Center for Racial Justice welcomes 2023-24 visiting fellows cohort!

September 18, 2023

The Ford School’s Center for Racial Justice proudly welcomes Dr. Moya Z. Bailey, Dr. Angela S. García, Dr. Clarence Wardell III, and Diane J. Wright as Visiting Fellows for the 2023-24 academic year.

The Visiting Fellows Program, the signature initiative of the Center for Racial Justice, represents a unique opportunity to work collaboratively with a diverse array of policy thinkers to advance racial justice. 

“The vision for the Visiting Fellows Program stemmed from the Center’s desire to uplift and support the perspectives and contributions of racial justice changemakers who span diverse disciplinary backgrounds,” said Dr. Celeste Watkins-Hayes, dean of the University of Michigan’s Gerald R. Ford School of Public Policy and founding director of the school's Center for Racial Justice.

To that end, the Center’s Visiting Fellows Program offers a cohort of racial justice leaders, activists, artists, advocates, and scholars a prestigious, highly competitive fellowship designed to recognize their transformative work to date and provide opportunities to strengthen their impact within the policy landscape.

“From disability justice and immigration to racial and health equity, we are honored to support the groundbreaking work of practitioners, scholars, and advocates focused on critically important issues at the intersection of race and policy,” said Dr. Dom Adams-Santos, managing director of the Center for Racial Justice.

This year's cohort was generously supported by the Andrew W. Mellon Foundation and the Hawkins Family.

On Tuesday, September 26, join the Center for Racial Justice in extending a warm welcome to the AY 2023-24 Visiting and Postdoctoral Fellows at the CRJ Open House in Weill Hall. This event will be a great opportunity to connect and engage with our community and learn about the impactful work ahead! A reception will follow brief presentations from the group. This event is open to the public. 

Dr. Moya Z. Bailey is an associate professor at Northwestern University. She is the founder of the Digital Apothecary and co-founder of the Black Feminist Health Science Studies Collective. Her catalyst project, Misogynoir in Medicine, is a three-part documentary series that investigates the experiences of Black women providers, patients, and advocates within the United States healthcare system, and to propose new policies and protocols addressing deep disparities in care. 

Dr. Angela S. García is an associate professor at the University of Chicago’s Crown Family School of Social Work, Policy, and Practice. Her catalyst project and second monograph, Enduring Illegality: Time and the State of Waiting in Undocumented Middle Life, centers the temporal dimensions of “illegality” and stems from the recognition that time is an irreplaceable form of human capital.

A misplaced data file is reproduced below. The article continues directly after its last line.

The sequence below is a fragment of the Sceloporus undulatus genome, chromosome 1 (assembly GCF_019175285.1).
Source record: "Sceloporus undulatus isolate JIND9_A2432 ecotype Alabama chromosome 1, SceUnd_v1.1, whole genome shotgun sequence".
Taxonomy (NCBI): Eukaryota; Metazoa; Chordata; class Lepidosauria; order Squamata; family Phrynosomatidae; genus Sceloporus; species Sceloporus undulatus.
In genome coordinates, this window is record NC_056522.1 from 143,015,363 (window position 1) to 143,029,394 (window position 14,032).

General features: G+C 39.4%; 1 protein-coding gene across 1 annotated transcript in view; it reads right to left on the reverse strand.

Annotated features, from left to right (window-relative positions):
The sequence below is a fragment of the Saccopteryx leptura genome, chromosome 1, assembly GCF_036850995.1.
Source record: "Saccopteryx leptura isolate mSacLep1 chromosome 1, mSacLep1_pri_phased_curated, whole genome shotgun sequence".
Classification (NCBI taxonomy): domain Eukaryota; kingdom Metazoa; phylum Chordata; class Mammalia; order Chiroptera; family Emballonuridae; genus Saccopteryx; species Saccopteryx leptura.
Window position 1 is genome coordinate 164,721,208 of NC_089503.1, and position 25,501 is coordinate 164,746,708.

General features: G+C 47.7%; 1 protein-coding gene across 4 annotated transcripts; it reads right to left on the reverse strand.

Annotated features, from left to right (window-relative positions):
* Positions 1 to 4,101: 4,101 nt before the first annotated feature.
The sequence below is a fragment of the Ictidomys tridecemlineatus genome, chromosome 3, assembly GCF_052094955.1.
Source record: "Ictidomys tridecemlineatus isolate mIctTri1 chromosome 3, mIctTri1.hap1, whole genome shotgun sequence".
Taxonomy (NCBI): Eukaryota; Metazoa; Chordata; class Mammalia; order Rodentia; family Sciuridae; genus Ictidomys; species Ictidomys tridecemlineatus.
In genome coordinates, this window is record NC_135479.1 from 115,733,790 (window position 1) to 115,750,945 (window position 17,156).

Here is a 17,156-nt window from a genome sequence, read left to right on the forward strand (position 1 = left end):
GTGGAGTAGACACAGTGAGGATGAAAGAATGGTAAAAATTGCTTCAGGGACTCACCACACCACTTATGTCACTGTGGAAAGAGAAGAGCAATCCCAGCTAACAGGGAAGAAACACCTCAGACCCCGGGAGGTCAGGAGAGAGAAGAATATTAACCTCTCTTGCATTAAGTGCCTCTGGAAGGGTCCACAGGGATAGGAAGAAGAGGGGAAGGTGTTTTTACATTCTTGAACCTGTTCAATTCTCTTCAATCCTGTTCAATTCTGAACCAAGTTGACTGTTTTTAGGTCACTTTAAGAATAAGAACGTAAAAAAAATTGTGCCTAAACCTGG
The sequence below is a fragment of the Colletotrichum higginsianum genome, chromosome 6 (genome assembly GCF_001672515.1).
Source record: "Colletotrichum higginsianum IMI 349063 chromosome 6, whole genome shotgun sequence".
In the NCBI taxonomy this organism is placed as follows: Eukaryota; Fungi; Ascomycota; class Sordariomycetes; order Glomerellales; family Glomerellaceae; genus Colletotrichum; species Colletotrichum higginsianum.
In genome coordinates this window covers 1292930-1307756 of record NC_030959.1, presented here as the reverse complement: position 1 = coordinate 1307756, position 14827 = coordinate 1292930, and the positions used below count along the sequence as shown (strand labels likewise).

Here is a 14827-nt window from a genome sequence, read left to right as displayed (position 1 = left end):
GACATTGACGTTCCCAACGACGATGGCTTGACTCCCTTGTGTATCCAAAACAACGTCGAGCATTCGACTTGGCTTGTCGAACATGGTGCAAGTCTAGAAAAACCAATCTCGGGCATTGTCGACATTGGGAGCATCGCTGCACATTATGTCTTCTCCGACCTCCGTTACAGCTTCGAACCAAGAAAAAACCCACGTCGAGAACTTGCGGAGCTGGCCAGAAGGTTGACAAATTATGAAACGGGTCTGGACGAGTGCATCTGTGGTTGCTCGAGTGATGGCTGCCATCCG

Dr. Clarence Wardell III currently serves as Senior Program Officer on the Economic Mobility and Opportunity team at the Bill & Melinda Gates Foundation. In this role, Wardell leads efforts to foster innovation to improve economic outcomes for low-income individuals in the United States. His two-fold catalyst project includes a co-authored monograph with Dr. Kim Leary that leverages their experiences designing and leading key elements of the Biden-Harris Administration’s equity initiatives, as well as developing policy case studies that examine key aspects of the Administration’s historic efforts to advance racial equity. 

Diane J. Wright is a biracial, invisibly disabled Canadian-American filmmaker, author, and disability advocate of Afro-Caribbean descent. Her catalyst project, a book manuscript, meaningfully connects her disability justice work with the history of the African Diaspora to create an interwoven, detailed view of how and why Black autistic lives continue to be overlooked, underserved, misunderstood, persecuted, institutionalized, incarcerated, murdered, and systemically erased.

About Our Funders

The Andrew W. Mellon Foundation is the nation’s largest supporter of the arts and humanities. Since 1969, the Foundation has been guided by its core belief that the humanities and arts are essential to human understanding. Through our grants, we seek to build just communities enriched by meaning and empowered by critical thinking, where ideas and imagination can thrive.

Neil and  Annmarie Hawkins have been active for decades in disability advocacy and services as professionals and as recipients of services, especially through the experiences of their younger daughter and her disabilities, including 30+ years of schooling and community living. Through their experiences, they have gained insights and a strong desire to help improve disability-related policies in the USA and in Michigan. It is hoped that the Fellows can help deliver thought leadership and action that results in just and equitable living for these important members of our society.

About the Center for Racial Justice

The Center for Racial Justice is an innovative and cross-disciplinary hub in which social justice changemakers, scholars, and students work collaboratively to develop new tools and strategies in the pursuit of racial justice, resulting in better policy solutions and the cultivation of the next generation of high-impact leaders and thinkers. Housed at the Gerald R. Ford School of Public Policy at the University of Michigan, the center brings changemakers—organizational leaders, activists, artists, policy advocates, and policymakers—in direct and sustained conversation with some of the top scholars and students working at the intersection of race and public policy.

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